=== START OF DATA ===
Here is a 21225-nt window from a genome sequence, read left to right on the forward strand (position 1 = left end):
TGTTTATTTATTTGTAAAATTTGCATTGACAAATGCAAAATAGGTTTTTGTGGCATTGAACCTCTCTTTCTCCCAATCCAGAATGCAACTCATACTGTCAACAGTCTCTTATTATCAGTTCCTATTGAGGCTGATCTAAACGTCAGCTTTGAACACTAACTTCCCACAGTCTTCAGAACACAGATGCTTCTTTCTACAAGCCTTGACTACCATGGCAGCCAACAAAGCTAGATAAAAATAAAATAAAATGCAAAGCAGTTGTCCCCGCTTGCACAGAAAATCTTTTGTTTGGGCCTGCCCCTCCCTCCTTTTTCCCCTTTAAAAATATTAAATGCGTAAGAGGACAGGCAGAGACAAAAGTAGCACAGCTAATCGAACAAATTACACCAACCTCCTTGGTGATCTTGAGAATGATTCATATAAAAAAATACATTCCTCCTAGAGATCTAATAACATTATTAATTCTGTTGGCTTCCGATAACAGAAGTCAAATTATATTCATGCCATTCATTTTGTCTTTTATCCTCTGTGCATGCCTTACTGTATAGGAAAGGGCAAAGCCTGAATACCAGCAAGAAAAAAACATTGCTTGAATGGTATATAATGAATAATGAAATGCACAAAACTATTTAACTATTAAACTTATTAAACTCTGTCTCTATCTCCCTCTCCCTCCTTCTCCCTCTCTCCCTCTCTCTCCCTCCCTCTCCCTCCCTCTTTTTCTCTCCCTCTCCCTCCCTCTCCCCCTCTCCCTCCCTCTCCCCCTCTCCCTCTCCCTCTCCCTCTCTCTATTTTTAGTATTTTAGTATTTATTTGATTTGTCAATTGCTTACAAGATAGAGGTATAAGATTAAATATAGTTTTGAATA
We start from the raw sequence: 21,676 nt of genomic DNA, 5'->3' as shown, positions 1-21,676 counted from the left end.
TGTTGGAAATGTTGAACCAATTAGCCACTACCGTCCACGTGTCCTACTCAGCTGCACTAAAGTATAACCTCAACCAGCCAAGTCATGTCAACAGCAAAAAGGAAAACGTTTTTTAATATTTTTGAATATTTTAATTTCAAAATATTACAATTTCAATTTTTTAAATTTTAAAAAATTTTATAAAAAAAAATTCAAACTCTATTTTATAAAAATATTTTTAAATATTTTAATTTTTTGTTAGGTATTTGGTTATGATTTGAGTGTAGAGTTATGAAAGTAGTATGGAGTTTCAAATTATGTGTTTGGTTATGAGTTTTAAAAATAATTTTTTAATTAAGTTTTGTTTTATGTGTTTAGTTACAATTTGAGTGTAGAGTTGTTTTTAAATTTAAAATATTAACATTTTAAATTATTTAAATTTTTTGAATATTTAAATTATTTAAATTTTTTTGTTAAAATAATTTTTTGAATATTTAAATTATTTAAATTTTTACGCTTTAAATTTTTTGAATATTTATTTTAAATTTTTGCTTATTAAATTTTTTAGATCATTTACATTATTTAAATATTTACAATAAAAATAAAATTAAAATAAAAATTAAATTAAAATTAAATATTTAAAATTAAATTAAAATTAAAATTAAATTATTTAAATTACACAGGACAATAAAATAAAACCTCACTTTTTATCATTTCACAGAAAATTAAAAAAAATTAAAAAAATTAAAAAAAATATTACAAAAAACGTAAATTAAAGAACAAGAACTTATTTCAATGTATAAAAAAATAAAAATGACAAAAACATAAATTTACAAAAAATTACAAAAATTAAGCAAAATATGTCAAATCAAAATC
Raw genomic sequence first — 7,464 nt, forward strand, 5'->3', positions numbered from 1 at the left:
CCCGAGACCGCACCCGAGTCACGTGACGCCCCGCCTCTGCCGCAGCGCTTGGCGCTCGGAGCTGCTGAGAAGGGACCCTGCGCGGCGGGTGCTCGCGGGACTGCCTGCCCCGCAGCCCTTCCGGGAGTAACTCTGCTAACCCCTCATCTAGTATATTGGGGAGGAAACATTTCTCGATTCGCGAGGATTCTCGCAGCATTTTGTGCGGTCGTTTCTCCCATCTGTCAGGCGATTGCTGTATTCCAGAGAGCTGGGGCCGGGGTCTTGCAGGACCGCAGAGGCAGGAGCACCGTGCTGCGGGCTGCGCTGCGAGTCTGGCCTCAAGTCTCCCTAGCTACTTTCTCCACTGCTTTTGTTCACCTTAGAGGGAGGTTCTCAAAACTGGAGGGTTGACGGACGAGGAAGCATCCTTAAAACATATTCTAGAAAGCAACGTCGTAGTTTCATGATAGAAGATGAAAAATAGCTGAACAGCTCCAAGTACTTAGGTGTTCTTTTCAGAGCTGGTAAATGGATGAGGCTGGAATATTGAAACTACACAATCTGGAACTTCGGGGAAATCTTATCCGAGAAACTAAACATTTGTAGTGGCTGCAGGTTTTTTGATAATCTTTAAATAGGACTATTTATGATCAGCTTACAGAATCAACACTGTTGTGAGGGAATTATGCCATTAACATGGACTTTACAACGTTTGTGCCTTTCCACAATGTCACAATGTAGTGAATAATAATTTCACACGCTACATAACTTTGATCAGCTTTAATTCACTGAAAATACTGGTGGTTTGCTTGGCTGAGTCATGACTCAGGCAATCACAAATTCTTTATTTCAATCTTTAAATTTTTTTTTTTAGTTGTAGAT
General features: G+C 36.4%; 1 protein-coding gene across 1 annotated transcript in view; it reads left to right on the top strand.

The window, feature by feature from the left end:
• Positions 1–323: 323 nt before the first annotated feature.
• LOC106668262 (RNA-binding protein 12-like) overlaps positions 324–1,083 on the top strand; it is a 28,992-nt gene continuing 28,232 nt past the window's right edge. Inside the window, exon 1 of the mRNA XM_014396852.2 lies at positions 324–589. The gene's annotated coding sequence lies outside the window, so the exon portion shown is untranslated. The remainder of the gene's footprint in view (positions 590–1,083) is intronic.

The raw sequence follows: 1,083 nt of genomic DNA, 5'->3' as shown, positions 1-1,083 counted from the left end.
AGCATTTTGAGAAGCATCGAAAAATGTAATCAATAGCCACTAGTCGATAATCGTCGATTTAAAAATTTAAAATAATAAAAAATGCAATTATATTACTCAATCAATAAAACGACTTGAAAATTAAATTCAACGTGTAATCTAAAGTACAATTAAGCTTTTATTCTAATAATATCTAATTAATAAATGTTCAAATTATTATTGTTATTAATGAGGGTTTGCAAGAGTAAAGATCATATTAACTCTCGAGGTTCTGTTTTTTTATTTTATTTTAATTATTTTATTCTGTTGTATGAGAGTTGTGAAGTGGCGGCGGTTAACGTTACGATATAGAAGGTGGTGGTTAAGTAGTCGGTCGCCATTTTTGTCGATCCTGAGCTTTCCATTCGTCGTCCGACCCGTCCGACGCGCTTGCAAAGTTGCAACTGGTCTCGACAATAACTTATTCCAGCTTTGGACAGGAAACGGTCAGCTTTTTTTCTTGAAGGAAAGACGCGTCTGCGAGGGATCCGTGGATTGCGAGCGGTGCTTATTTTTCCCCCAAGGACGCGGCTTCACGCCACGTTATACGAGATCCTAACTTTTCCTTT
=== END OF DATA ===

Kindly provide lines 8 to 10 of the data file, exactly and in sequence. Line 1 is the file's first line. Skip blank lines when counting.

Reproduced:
The window, feature by feature from the left end:
• Positions 1–323: 323 nt before the first annotated feature.
• LOC106668262 (RNA-binding protein 12-like) overlaps positions 324–1,083 on the top strand; it is a 28,992-nt gene continuing 28,232 nt past the window's right edge. Inside the window, exon 1 of the mRNA XM_014396852.2 lies at positions 324–589. The gene's annotated coding sequence lies outside the window, so the exon portion shown is untranslated. The remainder of the gene's footprint in view (positions 590–1,083) is intronic.